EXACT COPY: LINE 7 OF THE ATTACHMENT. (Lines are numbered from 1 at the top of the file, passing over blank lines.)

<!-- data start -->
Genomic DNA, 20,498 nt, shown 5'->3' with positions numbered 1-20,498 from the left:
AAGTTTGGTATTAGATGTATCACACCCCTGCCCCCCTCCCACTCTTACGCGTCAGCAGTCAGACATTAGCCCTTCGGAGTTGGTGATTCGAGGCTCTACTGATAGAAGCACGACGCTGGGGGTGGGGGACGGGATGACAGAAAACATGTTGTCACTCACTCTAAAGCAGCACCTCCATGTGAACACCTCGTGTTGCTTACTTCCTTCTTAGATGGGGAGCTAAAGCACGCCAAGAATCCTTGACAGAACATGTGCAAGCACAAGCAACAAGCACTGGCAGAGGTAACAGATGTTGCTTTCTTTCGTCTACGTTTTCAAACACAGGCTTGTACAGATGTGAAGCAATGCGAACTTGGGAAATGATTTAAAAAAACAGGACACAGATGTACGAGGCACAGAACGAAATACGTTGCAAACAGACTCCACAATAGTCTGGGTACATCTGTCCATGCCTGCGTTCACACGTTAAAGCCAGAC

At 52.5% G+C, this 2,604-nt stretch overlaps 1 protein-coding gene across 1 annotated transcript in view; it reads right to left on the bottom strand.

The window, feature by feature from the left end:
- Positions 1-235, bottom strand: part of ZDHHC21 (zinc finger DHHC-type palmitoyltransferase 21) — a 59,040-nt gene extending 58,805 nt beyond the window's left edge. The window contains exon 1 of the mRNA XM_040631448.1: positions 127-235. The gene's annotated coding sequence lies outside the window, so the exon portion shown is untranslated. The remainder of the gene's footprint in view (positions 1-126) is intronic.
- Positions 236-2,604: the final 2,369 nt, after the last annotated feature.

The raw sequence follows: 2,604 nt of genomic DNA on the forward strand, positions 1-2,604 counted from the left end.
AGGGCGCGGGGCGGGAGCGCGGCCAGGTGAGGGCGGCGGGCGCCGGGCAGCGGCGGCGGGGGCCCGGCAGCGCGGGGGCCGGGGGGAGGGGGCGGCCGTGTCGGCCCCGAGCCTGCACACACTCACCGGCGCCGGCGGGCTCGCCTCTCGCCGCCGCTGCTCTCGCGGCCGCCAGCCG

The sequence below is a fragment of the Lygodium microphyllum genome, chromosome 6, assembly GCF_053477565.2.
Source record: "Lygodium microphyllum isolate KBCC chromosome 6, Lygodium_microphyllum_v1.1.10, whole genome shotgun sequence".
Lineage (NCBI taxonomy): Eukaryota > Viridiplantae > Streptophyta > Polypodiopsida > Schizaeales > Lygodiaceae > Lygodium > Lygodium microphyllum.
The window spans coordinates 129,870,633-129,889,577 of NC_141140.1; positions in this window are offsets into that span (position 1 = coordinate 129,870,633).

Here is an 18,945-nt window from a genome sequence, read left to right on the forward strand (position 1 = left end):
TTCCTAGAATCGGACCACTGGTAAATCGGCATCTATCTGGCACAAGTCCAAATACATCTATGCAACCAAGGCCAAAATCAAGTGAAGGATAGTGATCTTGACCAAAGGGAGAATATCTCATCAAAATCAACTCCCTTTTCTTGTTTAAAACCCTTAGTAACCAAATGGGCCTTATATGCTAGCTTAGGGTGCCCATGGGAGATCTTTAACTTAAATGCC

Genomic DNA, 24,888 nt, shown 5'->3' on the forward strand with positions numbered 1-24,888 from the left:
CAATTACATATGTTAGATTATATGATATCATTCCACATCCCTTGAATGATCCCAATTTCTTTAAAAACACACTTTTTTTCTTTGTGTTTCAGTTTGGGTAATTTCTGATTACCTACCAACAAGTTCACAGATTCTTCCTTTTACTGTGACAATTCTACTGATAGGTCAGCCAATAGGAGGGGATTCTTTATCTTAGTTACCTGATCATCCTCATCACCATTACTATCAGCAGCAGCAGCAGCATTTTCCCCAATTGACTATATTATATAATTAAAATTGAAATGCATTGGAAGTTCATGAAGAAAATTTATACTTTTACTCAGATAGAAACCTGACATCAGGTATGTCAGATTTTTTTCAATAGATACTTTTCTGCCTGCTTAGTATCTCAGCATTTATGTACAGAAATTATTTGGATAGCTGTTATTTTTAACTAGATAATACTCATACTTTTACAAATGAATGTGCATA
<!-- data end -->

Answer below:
The raw sequence follows: 2,604 nt of genomic DNA on the forward strand, positions 1-2,604 counted from the left end.